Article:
Episode 147 of the DragonKing Dark Podcast featured the story of the car that killed James Dean. That might seem like an odd way of phrasing a sentence. Wouldn’t one normally say, “DragonKing Dark featured a story on the wreck that killed James Dean?” and I would normally agree. However, it seems as though the death of James Dean and the story of his custom Porsche Spyder with the number 130 painted on the hood and doors, has taken on a life of it’s own. Or should I say, has taken a few lives of it’s own.
The curse of James Dean's Porsche Spider has become part of pop culture lore. George Barris seems to be the source of the story of the curse. George Barris was known as the "King of the Kustomizers". You might recognize George Barris’ name, he is also famous for customizing the Ford Futura which became the Batmobile in the 1966 Batman television series.
Barris placed the wreckage of James Dean’s car on public display in 1956. The car was already one of the most famous in Americana since James Dean died in it but I suppose Barris must have thought he’d stoke the fire a little with a tale of what happened to the car after the James Dean wreck. Over the years, Barris described a series of accidents that occurred from 1956 to 1960 involving the Porsche Spyder, resulting in serious injuries to spectators, a truck driver's death, broken bones, and more. George Barris released a book in 1974 called Cars of the Stars which may be the origins for much of the curse story.
Just a few of the alleged incidents surrounding the curse include:
Two doctors raced their cars with wreckage engine and chassis. One hit a tree killing him instantly. The other was seriously injured when his car rolled going around a curve in the race.
Two tires from the wreck went to a New Yorker which blew out simultaneously causing another crash.
A souvenir seeker ripped his arm open on jagged metal while attempting to steal the steering wheel.
A Fresno, CA garage caught fire destroying everything except the wreckage of the Spyder.
Two separate fatal accidents involving tow trucks transporting the Spyder took place.
Several other incidents are covered in detail in the DragonKing Dark Podcast - Episode 147 - James Dean Cursed Car.
The wrecked Porsche Spyder was declared as a total loss by the insurance company, which paid off to James Dean's father, Winton. The insurance company, via a salvage yard in Burbank, California, sold the Spyder to Dr. William F. Eschrich. Eschrich, an autoracer like Dean, used parts from the car in his Lotus IX race car. Eschrich then raced the Porsche-powered Lotus at seven California Sports Car Club events during 1956. At the Pomona Sports Car Races on October 21, 1956, Eschrich, driving this car, was involved in a minor accident with another driver.
George Barris' book states that Dr. McHenry, "driving a car powered by the engine from Dean's car, was killed when his vehicle went out of control and struck a tree in the first race in which the motor had been used since Dean's mishap. Another doctor, William F. Eschrich of Burbank, was injured in the same race when his car, which contained the drivetrain from Dean's car, rolled over." Eschrich, interviewed a day after McHenry's fatal accident, said he had loaned the Dean transmission and several other parts to McHenry: "I don't believe he was using the transmission when he crashed, but he was using the back swinging arms which holds the rear end."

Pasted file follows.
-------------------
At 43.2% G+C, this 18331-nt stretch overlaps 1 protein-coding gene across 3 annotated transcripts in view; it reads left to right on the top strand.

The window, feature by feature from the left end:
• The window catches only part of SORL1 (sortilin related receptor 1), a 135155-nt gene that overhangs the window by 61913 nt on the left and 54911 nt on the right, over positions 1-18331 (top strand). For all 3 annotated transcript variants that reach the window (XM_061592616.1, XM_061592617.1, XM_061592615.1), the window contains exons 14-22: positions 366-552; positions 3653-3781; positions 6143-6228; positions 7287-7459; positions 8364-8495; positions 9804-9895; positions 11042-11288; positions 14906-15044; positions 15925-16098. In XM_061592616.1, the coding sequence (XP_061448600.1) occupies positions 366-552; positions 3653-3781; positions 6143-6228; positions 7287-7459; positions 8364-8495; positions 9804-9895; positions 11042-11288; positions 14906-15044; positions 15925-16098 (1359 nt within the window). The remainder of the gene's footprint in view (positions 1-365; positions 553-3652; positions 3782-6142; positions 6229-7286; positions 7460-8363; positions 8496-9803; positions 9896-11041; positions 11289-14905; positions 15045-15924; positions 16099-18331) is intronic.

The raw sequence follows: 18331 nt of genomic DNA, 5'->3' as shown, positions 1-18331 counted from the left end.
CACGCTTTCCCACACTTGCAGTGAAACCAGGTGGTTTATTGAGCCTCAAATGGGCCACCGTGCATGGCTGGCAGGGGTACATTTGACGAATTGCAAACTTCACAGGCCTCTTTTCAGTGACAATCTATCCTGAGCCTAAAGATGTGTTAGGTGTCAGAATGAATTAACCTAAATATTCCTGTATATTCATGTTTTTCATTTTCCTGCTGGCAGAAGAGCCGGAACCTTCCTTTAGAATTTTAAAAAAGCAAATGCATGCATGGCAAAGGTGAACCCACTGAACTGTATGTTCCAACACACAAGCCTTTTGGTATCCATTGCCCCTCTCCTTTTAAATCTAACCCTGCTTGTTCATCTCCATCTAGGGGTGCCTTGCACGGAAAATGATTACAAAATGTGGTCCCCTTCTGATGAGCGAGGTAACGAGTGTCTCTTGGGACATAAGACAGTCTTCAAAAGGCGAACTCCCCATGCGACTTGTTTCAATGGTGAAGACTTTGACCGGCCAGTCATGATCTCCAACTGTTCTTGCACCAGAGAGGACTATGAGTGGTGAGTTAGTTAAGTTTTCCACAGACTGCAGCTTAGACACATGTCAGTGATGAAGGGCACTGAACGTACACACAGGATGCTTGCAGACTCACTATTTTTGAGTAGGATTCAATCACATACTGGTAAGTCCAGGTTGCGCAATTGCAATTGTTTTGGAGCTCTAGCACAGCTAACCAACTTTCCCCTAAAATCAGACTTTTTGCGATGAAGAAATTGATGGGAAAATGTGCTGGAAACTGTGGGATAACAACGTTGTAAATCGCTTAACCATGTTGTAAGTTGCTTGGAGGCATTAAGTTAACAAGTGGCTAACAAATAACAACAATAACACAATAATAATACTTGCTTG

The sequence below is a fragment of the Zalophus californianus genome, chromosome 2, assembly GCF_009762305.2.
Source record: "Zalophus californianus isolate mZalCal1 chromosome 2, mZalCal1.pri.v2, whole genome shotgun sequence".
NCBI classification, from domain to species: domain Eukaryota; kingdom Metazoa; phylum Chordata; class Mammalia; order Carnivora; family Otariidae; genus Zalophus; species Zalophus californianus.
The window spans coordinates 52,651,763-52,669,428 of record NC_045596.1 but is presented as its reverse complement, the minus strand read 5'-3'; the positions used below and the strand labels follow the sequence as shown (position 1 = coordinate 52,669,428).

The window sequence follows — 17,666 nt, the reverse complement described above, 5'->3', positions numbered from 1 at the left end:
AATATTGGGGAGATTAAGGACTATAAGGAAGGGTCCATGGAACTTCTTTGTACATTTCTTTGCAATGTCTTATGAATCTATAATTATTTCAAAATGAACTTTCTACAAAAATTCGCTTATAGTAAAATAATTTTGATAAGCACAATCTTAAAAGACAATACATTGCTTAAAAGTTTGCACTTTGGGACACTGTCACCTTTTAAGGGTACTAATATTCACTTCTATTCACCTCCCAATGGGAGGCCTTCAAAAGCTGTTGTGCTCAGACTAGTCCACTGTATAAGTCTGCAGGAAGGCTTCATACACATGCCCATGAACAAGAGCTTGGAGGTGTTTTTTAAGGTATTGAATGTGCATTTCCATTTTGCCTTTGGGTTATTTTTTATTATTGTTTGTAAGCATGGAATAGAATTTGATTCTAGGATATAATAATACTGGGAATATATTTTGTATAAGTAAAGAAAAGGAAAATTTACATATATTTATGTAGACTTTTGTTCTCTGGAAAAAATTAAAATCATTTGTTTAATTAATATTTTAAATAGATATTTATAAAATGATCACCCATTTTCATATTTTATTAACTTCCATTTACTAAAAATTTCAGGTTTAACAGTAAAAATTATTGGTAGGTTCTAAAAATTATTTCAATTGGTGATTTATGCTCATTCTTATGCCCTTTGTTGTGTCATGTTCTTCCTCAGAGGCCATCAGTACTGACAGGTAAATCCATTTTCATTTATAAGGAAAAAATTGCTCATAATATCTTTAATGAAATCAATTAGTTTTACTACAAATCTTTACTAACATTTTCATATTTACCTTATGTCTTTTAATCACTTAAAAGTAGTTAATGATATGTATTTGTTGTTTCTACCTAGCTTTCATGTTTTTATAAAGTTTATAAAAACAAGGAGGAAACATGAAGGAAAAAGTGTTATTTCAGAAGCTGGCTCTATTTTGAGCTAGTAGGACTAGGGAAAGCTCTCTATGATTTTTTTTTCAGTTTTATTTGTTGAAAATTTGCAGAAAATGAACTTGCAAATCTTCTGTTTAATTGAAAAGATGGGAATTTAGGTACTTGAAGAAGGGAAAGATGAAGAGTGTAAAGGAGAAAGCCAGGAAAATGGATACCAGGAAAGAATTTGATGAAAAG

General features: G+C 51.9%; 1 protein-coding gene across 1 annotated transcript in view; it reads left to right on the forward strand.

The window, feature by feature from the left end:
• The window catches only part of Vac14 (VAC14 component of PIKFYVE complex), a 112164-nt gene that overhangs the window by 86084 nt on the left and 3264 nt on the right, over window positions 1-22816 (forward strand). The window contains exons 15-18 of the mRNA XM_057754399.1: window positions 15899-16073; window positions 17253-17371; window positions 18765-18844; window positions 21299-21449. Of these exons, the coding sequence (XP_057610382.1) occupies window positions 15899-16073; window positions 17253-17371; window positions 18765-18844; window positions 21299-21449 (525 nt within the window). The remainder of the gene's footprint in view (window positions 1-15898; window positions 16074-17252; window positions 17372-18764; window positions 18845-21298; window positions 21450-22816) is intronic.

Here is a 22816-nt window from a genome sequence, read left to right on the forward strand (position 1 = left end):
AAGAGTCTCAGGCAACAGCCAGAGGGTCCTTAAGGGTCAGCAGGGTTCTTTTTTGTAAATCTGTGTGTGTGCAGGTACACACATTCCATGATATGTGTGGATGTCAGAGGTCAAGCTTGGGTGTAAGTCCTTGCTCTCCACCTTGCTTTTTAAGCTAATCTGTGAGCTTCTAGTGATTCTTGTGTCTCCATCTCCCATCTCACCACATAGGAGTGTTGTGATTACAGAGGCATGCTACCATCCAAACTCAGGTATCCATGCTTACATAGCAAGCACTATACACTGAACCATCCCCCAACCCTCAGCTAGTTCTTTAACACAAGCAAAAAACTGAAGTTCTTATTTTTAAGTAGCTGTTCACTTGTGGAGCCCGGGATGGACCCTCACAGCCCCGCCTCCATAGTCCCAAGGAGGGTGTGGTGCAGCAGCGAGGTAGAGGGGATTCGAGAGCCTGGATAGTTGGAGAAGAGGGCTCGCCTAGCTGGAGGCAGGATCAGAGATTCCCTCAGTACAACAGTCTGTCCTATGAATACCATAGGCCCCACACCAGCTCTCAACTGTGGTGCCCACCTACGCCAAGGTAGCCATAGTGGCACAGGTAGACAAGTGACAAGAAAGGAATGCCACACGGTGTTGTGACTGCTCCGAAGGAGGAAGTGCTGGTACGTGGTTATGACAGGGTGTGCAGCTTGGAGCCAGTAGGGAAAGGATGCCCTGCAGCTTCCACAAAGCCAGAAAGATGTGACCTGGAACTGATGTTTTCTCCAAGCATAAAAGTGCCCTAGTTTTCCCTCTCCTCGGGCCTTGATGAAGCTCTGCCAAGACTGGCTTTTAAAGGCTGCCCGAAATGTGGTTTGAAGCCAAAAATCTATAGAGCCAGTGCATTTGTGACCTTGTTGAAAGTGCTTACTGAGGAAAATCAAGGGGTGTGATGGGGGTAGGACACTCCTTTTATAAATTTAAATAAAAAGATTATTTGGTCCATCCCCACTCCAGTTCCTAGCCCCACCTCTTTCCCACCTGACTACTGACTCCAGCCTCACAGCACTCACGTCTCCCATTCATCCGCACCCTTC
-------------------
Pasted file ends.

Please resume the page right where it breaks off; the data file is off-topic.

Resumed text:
George Barris knew William Eschrich and was given the Spyder's mangled body after Eschrich had stripped out the Porsche. In 1956, Barris announced that he was going to rebuild the car but soon realized the damage was too substantial. In 1956, Barris loaned out the car to the Los Angeles chapter of the National Safety Council for a local rod and custom car show. The display was promoted as: "James Dean's Last Sports Car". During 1957–1959, the exhibit toured various car shows and highway safety displays throughout California.
There are several stories associated with the supposed curse that can be corroborated. A wire service story on March 12, 1959, reported that the car stored in a garage in Fresno, caught fire "awaiting display as a safety exhibit in a coming sports and custom automobile show". No one was injured: "The cause of the fire is unknown. It burned two tires and scorched the paint on the vehicle." Later that year, the car was shown at national auto shows and traffic safety exhibitions. The curse story also claims that the car mysteriously disappeared in 1960. According to George Barris, the Spyder was returning from a traffic safety exhibit in Florida in a truck but when the truck reached California the car had disappeared.
Although the legendary James Dean death car seemingly disappeared, Historic Auto Attractions in Roscoe, Illinois, claims to have an original piece of it on display - a small chunk of aluminum, that was pried off and stolen while the Spyder was being stored in the Cholame Garage following the accident. In 2005, for the 50th Anniversary of Dean's death, the Volo Auto Museum in Volo, Illinois, announced they were displaying what was purported to be the cars passenger door. Volo and George Barris offered $1 million to anyone who could prove that they owned the remains of the car. No one came forth to claim the prize and, to date, the whereabouts of the car remain unknown.
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